There are two free peoples living side by side in this small land, with good neighborly relations and mutual respect, each with its flag, anthem and government, with neither one threatening its neighbor's security and existence. The speech was deemed remarkable because it contained Netanyahu's first-ever call for the establishment of a Palestinian state, a statement he had resisted throughout his long and winding political career. Nearly six years and three Gaza wars later, and with his political legacy on the ropes, Netanyahu issued a major retraction on Monday evening: “I think that anyone who is going to establish a Palestinian state today and evacuate lands, is giving attack grounds to the radical Islam against the state of Israel,” he said in a radio interview. Needing to siphon off votes from right-leaning parties, Netanyahu's change in course is the latest moment of panic.
The reversal came as his political fortunes flounder—Netanyahu's Likud Party is trailing in Israel's (notoriously fickle) polls, leaving many to believe he might be unseated in Tuesday's elections. Badly needing to siphon off votes from Israel's right-leaning parties, Netanyahu's change in course is the latest moment of panic in a campaign he was never meant to lose. On Sunday, Netanyahu raised the specter that his party might not emerge with enough seats to secure the premiership. In doing so, Netanyahu sank his long-standing air of invincibility in a country where a majority of citizens have had trouble imagining anyone else as their prime minister.
"One of Netanyahu’s greatest electoral assets—borne out in those relentless polls showing him to be voters’ preferred prime minister—is that he had created a palpable sense of inevitability about his rule," David Horovitz argues over at The Times of Israel. We'll find whether that is still true on Tuesday. But given his election-eve reversal, it seems Netanyahu may not even believe it anymore. This article was originally published at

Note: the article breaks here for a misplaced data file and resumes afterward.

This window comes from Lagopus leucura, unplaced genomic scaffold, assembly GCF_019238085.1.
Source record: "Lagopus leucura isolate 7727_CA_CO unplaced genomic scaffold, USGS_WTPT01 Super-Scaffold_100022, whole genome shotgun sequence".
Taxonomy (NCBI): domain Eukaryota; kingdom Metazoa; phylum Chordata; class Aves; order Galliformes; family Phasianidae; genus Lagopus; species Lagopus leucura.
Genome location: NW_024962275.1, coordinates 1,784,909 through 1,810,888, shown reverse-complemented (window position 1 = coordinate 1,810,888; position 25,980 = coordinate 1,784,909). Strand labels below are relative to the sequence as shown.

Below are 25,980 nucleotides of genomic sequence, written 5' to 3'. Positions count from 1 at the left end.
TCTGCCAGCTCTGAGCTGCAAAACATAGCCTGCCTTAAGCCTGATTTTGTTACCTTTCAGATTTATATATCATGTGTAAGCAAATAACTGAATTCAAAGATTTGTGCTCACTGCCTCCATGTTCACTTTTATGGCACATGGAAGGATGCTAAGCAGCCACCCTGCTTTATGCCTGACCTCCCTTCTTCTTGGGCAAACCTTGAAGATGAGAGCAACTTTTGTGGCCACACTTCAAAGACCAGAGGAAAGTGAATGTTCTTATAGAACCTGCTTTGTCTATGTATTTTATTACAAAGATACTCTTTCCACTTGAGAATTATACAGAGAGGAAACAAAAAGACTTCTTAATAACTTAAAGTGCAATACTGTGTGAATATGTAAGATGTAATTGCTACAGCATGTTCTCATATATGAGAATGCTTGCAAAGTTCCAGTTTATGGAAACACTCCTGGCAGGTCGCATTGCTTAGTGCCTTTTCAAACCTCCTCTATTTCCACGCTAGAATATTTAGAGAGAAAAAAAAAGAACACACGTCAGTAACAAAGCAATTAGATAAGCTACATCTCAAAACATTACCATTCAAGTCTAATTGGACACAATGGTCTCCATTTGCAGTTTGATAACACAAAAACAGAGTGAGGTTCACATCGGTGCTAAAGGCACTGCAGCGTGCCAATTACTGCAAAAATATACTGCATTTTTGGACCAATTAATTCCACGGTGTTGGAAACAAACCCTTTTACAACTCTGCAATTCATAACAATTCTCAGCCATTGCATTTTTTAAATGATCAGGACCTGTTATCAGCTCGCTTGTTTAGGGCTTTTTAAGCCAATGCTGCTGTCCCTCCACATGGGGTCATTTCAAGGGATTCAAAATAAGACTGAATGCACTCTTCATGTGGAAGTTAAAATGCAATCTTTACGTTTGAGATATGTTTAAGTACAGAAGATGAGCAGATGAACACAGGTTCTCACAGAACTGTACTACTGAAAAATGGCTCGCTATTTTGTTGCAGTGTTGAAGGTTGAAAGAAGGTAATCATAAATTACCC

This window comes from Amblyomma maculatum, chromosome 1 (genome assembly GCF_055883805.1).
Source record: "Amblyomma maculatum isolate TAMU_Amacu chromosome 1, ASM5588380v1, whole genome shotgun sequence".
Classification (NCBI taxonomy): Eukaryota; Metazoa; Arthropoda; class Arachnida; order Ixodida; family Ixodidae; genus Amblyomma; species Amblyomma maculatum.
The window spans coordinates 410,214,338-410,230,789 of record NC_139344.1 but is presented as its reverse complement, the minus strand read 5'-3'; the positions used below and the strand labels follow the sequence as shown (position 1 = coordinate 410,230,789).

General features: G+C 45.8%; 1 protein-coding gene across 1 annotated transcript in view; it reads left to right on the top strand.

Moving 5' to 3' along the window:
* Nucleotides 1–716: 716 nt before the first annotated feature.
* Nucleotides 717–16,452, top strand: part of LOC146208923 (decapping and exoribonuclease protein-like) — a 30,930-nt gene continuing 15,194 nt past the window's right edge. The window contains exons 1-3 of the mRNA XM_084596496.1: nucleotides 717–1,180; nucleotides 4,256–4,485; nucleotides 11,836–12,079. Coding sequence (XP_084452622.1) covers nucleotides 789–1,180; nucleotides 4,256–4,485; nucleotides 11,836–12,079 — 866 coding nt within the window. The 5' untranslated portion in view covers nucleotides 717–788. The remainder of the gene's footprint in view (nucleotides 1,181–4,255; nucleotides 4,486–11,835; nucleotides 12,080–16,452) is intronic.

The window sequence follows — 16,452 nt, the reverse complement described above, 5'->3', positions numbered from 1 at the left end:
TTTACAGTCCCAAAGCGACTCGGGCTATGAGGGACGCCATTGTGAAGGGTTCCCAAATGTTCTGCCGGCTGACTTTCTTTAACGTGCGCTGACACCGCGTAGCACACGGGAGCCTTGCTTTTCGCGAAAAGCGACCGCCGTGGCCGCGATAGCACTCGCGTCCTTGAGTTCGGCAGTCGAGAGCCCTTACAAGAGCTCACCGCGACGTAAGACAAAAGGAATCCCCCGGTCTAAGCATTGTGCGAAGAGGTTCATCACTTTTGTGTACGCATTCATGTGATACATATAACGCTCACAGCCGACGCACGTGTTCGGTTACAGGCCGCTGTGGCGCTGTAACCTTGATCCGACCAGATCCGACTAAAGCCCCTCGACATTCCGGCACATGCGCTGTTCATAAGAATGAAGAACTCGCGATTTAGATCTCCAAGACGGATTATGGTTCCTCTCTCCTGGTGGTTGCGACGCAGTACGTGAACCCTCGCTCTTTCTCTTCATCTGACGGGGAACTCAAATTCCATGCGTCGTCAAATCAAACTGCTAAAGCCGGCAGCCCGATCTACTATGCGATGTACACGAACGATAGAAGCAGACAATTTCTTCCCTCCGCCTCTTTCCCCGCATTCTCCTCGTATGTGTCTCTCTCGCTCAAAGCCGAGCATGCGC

The Islamic State is no mere collection of psychopaths. It is a religious group with carefully considered beliefs, among them that it is a key agent of the coming apocalypse. Here’s what that means for its strategy—and for how to stop it.
By Graeme Wood - March 2015 - What is the Islamic State? Where did it come from, and what are its intentions? The simplicity of these questions can be deceiving, and few Western leaders seem to know the answers. In December, The New York Times published confidential comments by Major General Michael K. Nagata, the Special Operations commander for the United States in the Middle East, admitting that he had hardly begun figuring out the Islamic State’s appeal. “We have not defeated the idea,” he said. “We do not even understand the idea.” In the past year, President Obama has referred to the Islamic State, variously, as “not Islamic” and as al-Qaeda’s “jayvee team,” statements that reflected confusion about the group, and may have contributed to significant strategic errors.
The group seized Mosul, Iraq, last June, and already rules an area larger than the United Kingdom. Abu Bakr al-Baghdadi has been its leader since May 2010, but until last summer, his most recent known appearance on film was a grainy mug shot from a stay in U.S. captivity at Camp Bucca during the occupation of Iraq. Then, on July 5 of last year, he stepped into the pulpit of the Great Mosque of al-Nuri in Mosul, to deliver a Ramadan sermon as the first caliph in generations—upgrading his resolution from grainy to high-definition, and his position from hunted guerrilla to commander of all Muslims. The inflow of jihadists that followed, from around the world, was unprecedented in its pace and volume, and is continuing.